After a recent wave of raccoon attacks, the last of our egg-laying chickens are dead. Two roosters and a four-year-old post-menopausal hen are all that remain.
The desert might be the toughest place on earth to raise chickens. The landscape is dry and open, but the law of the jungle presides just the same. Virtually every weakness in my chicken security apparatus has been exploited. Since moving here with Annabelle and five others, I’ve purchased eight full-grown chickens, mostly roosters, and about 30 chicks from the feed store in several batches. That’s 38 chickens added to the original flock of six.
And now there are three, thanks to the owls, bobcats, raccoons, neighbor dogs, and coyotes. And they’ve had close calls with ravens, rattlesnakes, and golf-ball-sized hail. Old age and the dinner table are pretty much the only threats my hens don’t face.
After a lifetime of eggs, kitchen scrap disposal, and friendship, there’s no way I’d kill one of my hens — especially when you can buy a nice local organic bird, pre-killed, for about $15. Even after they stop laying, my girls are free to frolic and scratch until they die. But alas, despite the attractive retirement package, none of my hens have managed to live long enough to enjoy their golden years. But if anyone is likely to die of old age it will be the gold-colored Buff Orpington hen named Annabelle 2.0.
Buff Orpington is a breed whose members, in my experience, have the sharpest survival instincts of any chicken. My very first flock, back in Montana, included eight hens, all of which we named Annabelle, and two of whom were Buff Orpingtons. When a dog got into the yard and killed six of the Annabelles, the only two that escaped were the Orpingtons, who had the presence of mind to run for the coop. Those two ended up raising the next flock of chicks, which included a single Buff Orpington chick who came to be known as Annabelle 2.0.
Thanks to her Buff Orpington genetics and perhaps the advice of her stepmoms, Annabelle 2.0 has become the Fidel Castro of chickens, surviving each and every attempt on her life since we’ve moved to New Mexico.
Sometimes I think that after so many lessons learned the hard way, I might finally be getting the hang of desert chicken farming. I’ve put up a second fence, I make sure and lock the coop as soon as they go in for the night, and I got a dog to chase away the critters. And then, just when I’m feeling like I’ve made progress, the girls get hit again.
Lately I’ve been investing heavily in roosters, because they’re aggressive enough to run at whatever’s coming, and usually big enough to satisfy the intruder’s hunger. Every time I lose a rooster, I figure it could have been a hen. Roosters are easier and cheaper to replace.
But eventually we ended up with a rooster named Rusty who began surviving attacks that the hens didn’t. Thanks to Rusty’s survival instinct, the chicken population dropped to just Rusty, Annabelle 2.0, and Marco Pollo. That’s when we realized that Marco — the only survivor of 30 feed store chicks — was a rooster too.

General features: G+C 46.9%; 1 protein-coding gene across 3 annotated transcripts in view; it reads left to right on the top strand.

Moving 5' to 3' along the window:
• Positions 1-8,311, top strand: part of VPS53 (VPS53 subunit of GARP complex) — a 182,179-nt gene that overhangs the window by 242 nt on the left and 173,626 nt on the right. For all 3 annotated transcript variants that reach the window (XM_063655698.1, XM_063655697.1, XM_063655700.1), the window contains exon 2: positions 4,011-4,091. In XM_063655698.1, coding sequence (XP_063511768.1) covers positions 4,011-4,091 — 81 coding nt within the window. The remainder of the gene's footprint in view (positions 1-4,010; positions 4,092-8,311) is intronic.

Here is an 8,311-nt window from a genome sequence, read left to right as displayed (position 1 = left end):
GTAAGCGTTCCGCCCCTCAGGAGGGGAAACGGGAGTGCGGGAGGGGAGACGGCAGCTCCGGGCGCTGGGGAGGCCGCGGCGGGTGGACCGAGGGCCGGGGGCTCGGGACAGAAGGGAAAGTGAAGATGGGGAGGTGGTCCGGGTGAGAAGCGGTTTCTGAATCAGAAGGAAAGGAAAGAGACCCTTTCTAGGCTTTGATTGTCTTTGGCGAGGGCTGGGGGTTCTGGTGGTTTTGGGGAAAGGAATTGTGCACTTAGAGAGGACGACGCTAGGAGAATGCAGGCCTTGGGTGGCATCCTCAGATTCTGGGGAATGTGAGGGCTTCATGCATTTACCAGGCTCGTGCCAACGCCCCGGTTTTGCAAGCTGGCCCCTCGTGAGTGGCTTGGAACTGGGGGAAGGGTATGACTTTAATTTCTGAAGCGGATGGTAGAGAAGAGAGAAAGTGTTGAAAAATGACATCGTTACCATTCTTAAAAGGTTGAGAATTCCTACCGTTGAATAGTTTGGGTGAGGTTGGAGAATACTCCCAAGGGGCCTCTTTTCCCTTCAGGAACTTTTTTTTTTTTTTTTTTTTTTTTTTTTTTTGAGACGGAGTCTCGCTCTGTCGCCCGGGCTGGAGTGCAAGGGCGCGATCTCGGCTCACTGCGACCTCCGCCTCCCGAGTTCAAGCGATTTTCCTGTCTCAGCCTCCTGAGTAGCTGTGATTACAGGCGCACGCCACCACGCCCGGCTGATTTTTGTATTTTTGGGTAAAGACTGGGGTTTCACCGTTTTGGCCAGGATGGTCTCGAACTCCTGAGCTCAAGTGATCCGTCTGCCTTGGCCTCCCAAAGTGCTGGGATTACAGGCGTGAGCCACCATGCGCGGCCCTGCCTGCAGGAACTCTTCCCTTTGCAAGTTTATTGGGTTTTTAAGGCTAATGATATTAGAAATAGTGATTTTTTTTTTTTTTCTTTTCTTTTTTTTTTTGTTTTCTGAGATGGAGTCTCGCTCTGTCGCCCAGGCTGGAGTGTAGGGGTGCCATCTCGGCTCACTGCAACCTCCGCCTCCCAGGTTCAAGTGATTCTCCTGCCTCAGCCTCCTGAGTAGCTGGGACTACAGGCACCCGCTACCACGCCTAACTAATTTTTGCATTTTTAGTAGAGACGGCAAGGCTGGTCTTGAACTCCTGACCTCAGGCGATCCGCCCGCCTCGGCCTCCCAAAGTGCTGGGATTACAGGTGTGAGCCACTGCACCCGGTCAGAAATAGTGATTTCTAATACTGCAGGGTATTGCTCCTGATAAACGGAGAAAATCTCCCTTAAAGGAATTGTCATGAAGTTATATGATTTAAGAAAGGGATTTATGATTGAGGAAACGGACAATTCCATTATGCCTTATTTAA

Needless to say, the eggs are not exactly flowing.
A few weeks ago, Annabelle 2.0 began spending all day in the coop, and I wondered if she might finally be dying. Losing her would be sad, but I would also have been proud to finally have a chicken die of old age. Then it occurred to me that she was broody — a phase hens go through when all they want to do is incubate eggs.
Annabelle 2.0 has been broody in the past, and I’ve given her fertilized eggs to sit on. She gets flat as a rug, and has managed to incubate as many as 15 eggs, rotating them constantly to regulate their temperature. She was an attentive mom, but all her chicks died.
When I thought she was broody again, I pictured the old girl raising one last brood, and this time, with my help, some of them might survive. I gave her some fertilized eggs, but she showed zero interest, nesting elsewhere in the coop and completely ignoring them. I gave up on her being broody, collected the eggs, and made an omelet.
Later that day I had to kick Annabelle 2.0 out of the coop so I could change the straw bedding. As soon as she hit the ground, she began running around the yard frantically, as both roosters pursued her like heat-seeking missiles. When they finally pinned her down, it was a most unsavory spectacle.
Spending her days being raped by a pair of young roosters wasn’t what I had in mind for Annabelle 2.0’s golden years. And while I guarantee my hens a full retirement plan, without the threat of ever becoming dinner, I’ve made no such promise to the roosters.
My thoughts turned to Coq au vin, the French dish of rooster braised in wine. Coq au vin can be complicated to make — Julia Child’s version requires about a month of prep time — but it can also be very simple: Brown the bird in the oven and simmer it in red wine until the meat falls off the bone.
Rusty is the obvious choice. He was purchased full-grown, so killing him will involve less emotional baggage. As a chick, Marco Pollo was always exploring and blazing trails for the other chicks, hence his name. I always liked Marco, and was bummed when he turned out to be a rooster.
Marco Pollo is smaller than Rusty. And he doesn’t attack your legs like Rusty does. In fact, Rusty bullies Marco quite a bit, and I have a feeling that without Rusty around, Marco Pollo will be a lot nicer to Annabelle 2.0.
The feed store sells chicks in springtime. Once Rusty has been wined and dined, as it were, I’m going to get more chicks and give Marco Pollo and Annabelle 2.0 a chance to raise a family. One of the perks of old age is plenty of second chances, and Annabelle 2.0 has earned her share. •
Ari LeVaux writes Flash in the Pan, a nationally syndicated weekly food column. His writing has appeared in more than 50 newspapers and magazines, and on various websites including AlterNet and The Atlantic. He lives in Montana and New Mexico.